Turns out, however, that a rewatch did unveil another facet of the film to me: the casual homophobia and misogyny that were endemic to so many ’80s comedies and action films are definitely present here and just as grating. The Monster Squad certainly isn’t a worse offender than something like Porky’s or Animal House but the constant slurs and horn-dog ogling definitely doesn’t play well in 2018. The film is never mean-spirited, mind you, but it’s not particularly enlightened, either.

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Grabbers (2012)

If you want a truly terrific log-line, look no further than Irish horror-comedy Grabbers: when a small fishing village is invaded of blood-thirsty, tentacled monstrosities, the townsfolk discover that the only way to survive the alcohol-allergic aliens is to stay constantly drunk. Someone’s gotta stay sober enough to repel the invasion, however, and that particular task falls to the town drunk…who also happens to be the local law enforcement. Heads will roll, tentacles will fly and pints will be quaffed, not necessarily in that order.

Horror-comedy is never an easy hybrid to pull off but Grabbers definitely falls on the successful side of the scale. Jon Wright’s direction is rock-solid, Kevin Lehane’s script is genuinely funny and the village setting is fantastically fresh. If anything, the production comes across as a younger sibling to Edgar Wright’s films, particularly something like The World’s End (which, ironically, came after). Special mention must be given to the amazing Richard Coyle (Jeff on the UK TV show Coupling and, more recently, Father Faustus Blackwood on the new Chilling Adventures of Sabrina): his portrayal of boozy garda Ciaran O’Shea is equally as iconic as the best horror heroes, propelled by his peerless comic timing. One of the very best modern-day sleepers.

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Mom and Dad (2018)

Top-lined by my second favorite Nic Cage performance of the year, writer/director Brian Taylor’s Mom and Dad is both genuinely odd and absolutely fascinating. The plot, delivered with no shortage of manic energy, is rather ingenious: something has caused parents to spontaneously decide to murder their children (of all ages), a compulsion that extends to the titular duo of Selma Blair and Nicolas Cage. The film basically plays out like a pitch-black, lethal version of Home Alone, albeit one where parents sub for the “Wet Bandits.”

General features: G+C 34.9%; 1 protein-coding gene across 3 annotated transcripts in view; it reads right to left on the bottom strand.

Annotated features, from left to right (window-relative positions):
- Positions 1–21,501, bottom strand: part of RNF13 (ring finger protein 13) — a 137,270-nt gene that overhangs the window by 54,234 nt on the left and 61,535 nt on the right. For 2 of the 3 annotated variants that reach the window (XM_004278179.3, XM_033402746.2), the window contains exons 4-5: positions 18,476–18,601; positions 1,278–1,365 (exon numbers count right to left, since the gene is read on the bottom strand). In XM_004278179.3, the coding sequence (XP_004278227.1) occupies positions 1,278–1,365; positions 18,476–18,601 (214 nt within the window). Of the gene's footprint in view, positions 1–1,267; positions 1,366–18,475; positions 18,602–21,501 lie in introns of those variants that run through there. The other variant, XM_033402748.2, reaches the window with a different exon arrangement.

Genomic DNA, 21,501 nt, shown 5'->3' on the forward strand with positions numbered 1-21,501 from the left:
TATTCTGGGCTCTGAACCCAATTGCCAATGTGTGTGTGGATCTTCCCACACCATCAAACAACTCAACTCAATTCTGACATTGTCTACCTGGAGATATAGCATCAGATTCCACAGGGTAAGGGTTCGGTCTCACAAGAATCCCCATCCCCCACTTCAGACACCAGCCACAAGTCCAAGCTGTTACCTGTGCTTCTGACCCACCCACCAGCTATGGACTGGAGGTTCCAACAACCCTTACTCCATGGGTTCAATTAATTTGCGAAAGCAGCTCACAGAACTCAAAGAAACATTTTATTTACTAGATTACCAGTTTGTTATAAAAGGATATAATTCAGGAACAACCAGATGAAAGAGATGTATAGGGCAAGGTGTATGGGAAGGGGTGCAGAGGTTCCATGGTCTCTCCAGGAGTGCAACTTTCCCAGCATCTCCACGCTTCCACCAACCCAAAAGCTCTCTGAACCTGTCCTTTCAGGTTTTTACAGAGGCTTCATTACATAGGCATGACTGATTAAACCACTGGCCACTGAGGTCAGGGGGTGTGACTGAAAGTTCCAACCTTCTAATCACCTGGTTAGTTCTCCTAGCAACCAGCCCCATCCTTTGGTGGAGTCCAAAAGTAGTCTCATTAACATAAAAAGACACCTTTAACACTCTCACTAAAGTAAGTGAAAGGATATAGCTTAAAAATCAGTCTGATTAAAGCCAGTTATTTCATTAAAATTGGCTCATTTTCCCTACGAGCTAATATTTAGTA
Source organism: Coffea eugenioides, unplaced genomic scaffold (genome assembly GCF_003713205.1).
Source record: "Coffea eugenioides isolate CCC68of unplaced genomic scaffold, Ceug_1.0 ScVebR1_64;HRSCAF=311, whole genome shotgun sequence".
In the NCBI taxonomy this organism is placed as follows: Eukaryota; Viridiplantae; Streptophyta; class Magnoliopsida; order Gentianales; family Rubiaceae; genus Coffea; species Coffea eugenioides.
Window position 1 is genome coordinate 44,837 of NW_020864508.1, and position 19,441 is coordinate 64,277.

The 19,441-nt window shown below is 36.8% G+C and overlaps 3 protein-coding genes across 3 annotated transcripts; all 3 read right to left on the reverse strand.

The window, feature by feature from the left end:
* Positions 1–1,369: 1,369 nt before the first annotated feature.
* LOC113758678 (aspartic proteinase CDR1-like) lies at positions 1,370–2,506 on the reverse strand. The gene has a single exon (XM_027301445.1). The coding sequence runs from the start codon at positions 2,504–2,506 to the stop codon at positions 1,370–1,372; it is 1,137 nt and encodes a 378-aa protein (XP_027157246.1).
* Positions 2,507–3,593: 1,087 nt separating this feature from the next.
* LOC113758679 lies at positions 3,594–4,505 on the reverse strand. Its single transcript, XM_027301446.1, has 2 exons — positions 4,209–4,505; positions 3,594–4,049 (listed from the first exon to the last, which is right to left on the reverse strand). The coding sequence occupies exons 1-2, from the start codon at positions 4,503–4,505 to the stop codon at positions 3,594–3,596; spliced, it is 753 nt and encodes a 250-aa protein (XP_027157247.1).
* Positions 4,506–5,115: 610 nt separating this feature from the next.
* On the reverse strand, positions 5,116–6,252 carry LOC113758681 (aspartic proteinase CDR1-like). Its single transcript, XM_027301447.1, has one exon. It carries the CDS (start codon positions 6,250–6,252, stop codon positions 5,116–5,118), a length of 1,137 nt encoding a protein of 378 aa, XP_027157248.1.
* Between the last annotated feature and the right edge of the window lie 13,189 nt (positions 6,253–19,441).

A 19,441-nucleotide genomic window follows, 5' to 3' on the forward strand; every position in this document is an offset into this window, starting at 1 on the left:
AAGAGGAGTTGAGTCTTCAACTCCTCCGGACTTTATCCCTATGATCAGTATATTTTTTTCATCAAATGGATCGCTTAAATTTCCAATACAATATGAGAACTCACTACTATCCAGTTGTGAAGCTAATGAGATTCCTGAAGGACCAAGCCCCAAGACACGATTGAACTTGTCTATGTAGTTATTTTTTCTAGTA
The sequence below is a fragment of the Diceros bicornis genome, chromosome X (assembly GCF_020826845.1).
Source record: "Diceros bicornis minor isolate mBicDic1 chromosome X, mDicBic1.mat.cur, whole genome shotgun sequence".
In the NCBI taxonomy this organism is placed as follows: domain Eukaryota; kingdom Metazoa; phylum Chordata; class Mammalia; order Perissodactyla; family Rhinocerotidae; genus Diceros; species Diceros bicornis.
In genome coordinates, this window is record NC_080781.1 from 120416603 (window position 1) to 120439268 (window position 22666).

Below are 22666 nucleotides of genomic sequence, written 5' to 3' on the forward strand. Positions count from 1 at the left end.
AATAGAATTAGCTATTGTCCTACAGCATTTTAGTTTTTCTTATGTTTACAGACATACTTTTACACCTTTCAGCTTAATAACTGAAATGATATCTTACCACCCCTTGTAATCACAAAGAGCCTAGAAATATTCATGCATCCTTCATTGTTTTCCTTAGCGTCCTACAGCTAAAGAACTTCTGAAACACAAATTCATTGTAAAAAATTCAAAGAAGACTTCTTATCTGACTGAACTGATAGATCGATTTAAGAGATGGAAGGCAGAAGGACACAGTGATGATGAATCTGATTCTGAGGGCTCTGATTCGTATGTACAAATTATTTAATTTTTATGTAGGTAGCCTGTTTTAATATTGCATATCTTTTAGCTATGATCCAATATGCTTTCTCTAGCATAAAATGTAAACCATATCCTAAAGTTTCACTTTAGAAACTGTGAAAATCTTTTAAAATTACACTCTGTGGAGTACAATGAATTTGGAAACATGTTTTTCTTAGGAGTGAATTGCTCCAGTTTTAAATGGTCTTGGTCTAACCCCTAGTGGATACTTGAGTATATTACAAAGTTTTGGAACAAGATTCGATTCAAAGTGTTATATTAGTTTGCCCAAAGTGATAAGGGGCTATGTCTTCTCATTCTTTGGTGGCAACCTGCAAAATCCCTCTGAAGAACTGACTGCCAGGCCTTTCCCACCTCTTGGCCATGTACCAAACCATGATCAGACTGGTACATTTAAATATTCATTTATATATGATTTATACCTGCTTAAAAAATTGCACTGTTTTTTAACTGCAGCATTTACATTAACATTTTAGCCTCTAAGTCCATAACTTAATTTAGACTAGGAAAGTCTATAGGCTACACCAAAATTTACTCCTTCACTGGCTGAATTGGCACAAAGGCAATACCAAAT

I’ve never been a big fan of Taylor’s Crank films but have no problem admitting that I thoroughly enjoyed Mom and Dad. The cast is great (Blair and Cage, in particular), the sense of humor is spot-on and the violence is both bracing and thrilling. There’s no denying that the film is in poor taste but it’s also got enough subtext to support the taboo subject material. And really: are you going to pass up the opportunity to watch Nic Cage wreak havoc with a sledgehammer while shouting “The Hokey Pokey”? I think not.

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The Cleanse (2018)

Writer/director Bobby Miller’s feature debut, The Cleanse (aka The Master Cleanse), is probably one of the least “horror” films I screened this October, despite the subject matter. This tale of a sad sack (Johnny Galecki) and his soulmate (Anna Friel) exorcising their inner demons at a wilderness cleanse is really more in the Yorgos Lanthimos mode (particularly The Lobster) than it is a fright flick but probably includes enough base elements to let it slide.

Despite a strong cast (which also includes Anjelica Huston, Oliver Platt and Kevin J. O’Connor) and some pretty good production values, the film ends up feeling both rushed and unfinished. The ending, in particular, seems abrupt, leading to a 9-minute final credit crawl that feels like the worst kind of padding. There are plenty of good ideas here and the acting is strong enough, by itself, to warrant a look. By and large, though, I’m more curious to see what Miller comes up with next.

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Thus concludes Week Three of our little program. Stay tuned for Week Four and, as always, your patronage and patience is greatly appreciated!